The Oldest Living World War II Veteran's Secret To Long Life: Whiskey And Cigars

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Richard Overton enjoys a cigar.
Photo via National Geographic/YouTube

Richard Overton is America’s oldest living World War II veteran. He’s also a total badass.


While celebrating his 111th birthday on May 11, Overton revealed the secret to his long life to a local ABC News affiliate KVUE: cigars and whiskey, every day:

"It's just so amazing to be able to look at him, all this knowledge that he has in his mind just so much history," said [cousin Shimanda] Piper.  "He doesn't take any medicine, it's amazing."

"How many cigars have you had this morning?" a friend asked Overton.

"About 3 or 4, y'all have been holding me down," said Overton. "I always drink a little bit, it's kept me alive, I've been living so long."

After enlisting in the Army at Fort Sam Houston in 1940, Overton survived the 1941 Japanese surprise attack on Pearl Harbor that vaulted the U.S. into World War II. He made stops all across the Pacific theater before leaving the Army as a corporal in 1945.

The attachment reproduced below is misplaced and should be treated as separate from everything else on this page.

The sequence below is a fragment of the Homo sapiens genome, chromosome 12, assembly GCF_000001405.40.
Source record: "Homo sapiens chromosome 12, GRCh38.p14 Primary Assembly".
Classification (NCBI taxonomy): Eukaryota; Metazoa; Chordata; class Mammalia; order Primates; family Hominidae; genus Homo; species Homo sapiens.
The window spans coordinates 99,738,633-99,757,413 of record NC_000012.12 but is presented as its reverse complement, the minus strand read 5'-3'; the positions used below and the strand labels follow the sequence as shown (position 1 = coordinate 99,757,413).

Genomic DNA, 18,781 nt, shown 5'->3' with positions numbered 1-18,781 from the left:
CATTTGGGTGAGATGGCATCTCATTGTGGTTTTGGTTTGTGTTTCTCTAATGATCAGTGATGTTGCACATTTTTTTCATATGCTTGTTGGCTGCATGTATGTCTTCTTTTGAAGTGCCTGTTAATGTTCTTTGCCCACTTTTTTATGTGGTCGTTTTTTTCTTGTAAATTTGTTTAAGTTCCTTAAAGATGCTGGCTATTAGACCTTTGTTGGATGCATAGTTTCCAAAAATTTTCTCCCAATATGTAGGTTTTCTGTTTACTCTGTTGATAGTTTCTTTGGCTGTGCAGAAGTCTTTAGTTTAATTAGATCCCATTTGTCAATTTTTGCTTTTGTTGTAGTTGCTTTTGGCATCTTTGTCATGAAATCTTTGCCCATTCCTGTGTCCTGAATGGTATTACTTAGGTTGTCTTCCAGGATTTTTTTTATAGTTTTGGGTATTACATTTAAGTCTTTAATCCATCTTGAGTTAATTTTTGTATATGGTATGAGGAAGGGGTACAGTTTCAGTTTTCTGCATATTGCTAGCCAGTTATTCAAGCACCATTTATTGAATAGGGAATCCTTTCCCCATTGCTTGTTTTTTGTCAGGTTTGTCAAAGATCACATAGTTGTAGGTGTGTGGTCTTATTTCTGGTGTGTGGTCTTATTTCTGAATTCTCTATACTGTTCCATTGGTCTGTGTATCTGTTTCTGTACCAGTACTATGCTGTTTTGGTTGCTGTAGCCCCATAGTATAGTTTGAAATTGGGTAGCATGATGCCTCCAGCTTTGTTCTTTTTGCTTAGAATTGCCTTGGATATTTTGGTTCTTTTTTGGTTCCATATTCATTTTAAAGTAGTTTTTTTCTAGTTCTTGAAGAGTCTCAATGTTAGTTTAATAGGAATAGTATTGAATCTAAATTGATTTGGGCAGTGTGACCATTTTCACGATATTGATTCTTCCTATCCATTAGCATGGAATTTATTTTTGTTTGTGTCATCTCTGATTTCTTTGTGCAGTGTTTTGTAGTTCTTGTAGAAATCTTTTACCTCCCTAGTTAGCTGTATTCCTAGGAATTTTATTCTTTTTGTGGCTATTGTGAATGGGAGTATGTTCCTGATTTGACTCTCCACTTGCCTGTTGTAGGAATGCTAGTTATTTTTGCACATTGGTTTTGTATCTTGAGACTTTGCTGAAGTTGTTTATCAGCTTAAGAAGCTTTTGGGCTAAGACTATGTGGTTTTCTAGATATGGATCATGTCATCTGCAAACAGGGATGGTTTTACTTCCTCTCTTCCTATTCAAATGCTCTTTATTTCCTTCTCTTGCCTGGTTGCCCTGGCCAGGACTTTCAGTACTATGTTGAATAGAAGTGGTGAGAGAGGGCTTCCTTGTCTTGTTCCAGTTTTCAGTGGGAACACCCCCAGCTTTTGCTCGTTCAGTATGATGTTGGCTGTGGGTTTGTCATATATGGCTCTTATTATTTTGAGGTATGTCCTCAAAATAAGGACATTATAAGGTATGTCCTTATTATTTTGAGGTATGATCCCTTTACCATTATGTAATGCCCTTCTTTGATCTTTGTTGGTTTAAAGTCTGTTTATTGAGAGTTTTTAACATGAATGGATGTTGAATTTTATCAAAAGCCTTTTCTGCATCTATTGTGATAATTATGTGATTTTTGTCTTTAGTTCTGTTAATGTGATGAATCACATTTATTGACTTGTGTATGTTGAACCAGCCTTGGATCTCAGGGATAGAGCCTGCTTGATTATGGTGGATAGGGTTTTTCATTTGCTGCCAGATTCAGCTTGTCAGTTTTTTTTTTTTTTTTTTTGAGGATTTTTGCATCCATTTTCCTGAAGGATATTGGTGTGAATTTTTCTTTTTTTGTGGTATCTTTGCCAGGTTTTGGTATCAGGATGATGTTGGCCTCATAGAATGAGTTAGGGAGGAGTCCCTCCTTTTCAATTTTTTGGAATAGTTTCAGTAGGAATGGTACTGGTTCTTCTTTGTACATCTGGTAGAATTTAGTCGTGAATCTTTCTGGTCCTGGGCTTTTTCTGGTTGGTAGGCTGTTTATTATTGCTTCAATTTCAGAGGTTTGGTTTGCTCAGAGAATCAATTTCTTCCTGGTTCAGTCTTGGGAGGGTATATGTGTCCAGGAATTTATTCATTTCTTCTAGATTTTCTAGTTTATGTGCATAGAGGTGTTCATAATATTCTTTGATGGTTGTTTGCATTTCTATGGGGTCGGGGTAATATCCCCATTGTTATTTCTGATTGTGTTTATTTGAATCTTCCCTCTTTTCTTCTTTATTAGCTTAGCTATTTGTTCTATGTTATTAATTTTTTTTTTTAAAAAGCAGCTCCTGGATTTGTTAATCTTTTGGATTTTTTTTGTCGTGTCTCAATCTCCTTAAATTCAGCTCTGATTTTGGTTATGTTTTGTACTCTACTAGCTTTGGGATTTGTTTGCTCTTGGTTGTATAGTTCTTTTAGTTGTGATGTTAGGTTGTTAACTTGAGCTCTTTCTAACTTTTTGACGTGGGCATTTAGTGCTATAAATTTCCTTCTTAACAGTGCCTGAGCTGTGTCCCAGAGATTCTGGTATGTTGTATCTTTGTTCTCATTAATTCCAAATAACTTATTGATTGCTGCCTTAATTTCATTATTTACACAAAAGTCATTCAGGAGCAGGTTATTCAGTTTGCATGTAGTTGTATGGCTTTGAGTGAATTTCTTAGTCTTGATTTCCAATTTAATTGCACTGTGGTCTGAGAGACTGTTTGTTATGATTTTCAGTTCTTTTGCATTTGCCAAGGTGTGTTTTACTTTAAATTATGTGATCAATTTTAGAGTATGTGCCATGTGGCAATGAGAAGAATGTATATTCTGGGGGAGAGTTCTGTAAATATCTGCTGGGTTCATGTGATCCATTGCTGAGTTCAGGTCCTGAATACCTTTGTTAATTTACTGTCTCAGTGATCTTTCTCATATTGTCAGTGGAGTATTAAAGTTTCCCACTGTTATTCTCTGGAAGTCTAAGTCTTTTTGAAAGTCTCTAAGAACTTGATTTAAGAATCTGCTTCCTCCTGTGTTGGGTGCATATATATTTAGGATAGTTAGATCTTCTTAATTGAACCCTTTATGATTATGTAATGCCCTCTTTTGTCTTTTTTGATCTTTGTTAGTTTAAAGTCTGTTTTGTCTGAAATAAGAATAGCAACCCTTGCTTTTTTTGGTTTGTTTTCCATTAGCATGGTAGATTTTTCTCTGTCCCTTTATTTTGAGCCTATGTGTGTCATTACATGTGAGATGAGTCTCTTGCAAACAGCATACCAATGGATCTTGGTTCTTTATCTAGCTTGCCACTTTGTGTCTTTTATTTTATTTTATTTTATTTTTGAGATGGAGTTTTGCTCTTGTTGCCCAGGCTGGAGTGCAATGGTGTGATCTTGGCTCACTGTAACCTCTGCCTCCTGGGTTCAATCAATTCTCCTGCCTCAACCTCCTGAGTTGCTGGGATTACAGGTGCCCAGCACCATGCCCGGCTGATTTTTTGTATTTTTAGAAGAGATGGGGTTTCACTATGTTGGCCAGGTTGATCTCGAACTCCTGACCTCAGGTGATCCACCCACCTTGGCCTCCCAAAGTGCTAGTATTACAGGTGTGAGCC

On Thursday, Austin Mayor Steve Adler declared “Richard Overton Day” to honor the longtime Texas resident, who still drives his late-1970s Ford pick-up through town like it’s no big deal.

“I feel good going on driving,” Overton — then the spry age of 110 — told National Geographic in February. “I like to drive myself, ‘cause other drivers, they drive crazy.”

God bless you, Mr. Overton. If there was ever a patron saint of badassery, it’s you.

Watch the February NatGeo documentary on Overton below:

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